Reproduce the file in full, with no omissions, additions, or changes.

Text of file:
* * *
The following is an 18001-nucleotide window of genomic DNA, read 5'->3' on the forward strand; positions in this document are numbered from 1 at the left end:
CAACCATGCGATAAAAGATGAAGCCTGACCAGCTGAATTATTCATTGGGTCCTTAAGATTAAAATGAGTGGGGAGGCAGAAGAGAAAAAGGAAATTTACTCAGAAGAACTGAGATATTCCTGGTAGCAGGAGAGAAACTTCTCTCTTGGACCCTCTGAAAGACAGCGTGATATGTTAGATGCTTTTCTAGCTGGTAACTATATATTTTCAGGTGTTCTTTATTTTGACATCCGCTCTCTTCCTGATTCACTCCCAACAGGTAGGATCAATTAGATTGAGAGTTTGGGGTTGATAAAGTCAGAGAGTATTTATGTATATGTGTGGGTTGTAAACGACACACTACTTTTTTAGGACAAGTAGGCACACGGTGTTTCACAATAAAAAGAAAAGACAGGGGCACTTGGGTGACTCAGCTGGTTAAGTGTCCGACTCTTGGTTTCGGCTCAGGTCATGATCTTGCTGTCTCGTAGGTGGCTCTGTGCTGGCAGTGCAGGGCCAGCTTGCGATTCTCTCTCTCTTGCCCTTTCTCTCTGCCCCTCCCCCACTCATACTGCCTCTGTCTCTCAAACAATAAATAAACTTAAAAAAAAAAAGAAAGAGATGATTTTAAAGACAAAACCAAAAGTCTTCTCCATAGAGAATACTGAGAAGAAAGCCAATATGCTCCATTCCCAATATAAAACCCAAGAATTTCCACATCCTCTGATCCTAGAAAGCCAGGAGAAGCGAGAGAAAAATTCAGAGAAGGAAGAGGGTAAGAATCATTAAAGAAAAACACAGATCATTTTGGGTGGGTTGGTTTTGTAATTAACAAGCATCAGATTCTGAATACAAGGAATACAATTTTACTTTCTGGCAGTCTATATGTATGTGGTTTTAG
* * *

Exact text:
The following is an 18001-nucleotide window of genomic DNA, read 5'->3' on the forward strand; positions in this document are numbered from 1 at the left end:
CAACCATGCGATAAAAGATGAAGCCTGACCAGCTGAATTATTCATTGGGTCCTTAAGATTAAAATGAGTGGGGAGGCAGAAGAGAAAAAGGAAATTTACTCAGAAGAACTGAGATATTCCTGGTAGCAGGAGAGAAACTTCTCTCTTGGACCCTCTGAAAGACAGCGTGATATGTTAGATGCTTTTCTAGCTGGTAACTATATATTTTCAGGTGTTCTTTATTTTGACATCCGCTCTCTTCCTGATTCACTCCCAACAGGTAGGATCAATTAGATTGAGAGTTTGGGGTTGATAAAGTCAGAGAGTATTTATGTATATGTGTGGGTTGTAAACGACACACTACTTTTTTAGGACAAGTAGGCACACGGTGTTTCACAATAAAAAGAAAAGACAGGGGCACTTGGGTGACTCAGCTGGTTAAGTGTCCGACTCTTGGTTTCGGCTCAGGTCATGATCTTGCTGTCTCGTAGGTGGCTCTGTGCTGGCAGTGCAGGGCCAGCTTGCGATTCTCTCTCTCTTGCCCTTTCTCTCTGCCCCTCCCCCACTCATACTGCCTCTGTCTCTCAAACAATAAATAAACTTAAAAAAAAAAAGAAAGAGATGATTTTAAAGACAAAACCAAAAGTCTTCTCCATAGAGAATACTGAGAAGAAAGCCAATATGCTCCATTCCCAATATAAAACCCAAGAATTTCCACATCCTCTGATCCTAGAAAGCCAGGAGAAGCGAGAGAAAAATTCAGAGAAGGAAGAGGGTAAGAATCATTAAAGAAAAACACAGATCATTTTGGGTGGGTTGGTTTTGTAATTAACAAGCATCAGATTCTGAATACAAGGAATACAATTTTACTTTCTGGCAGTCTATATGTATGTGGTTTTAG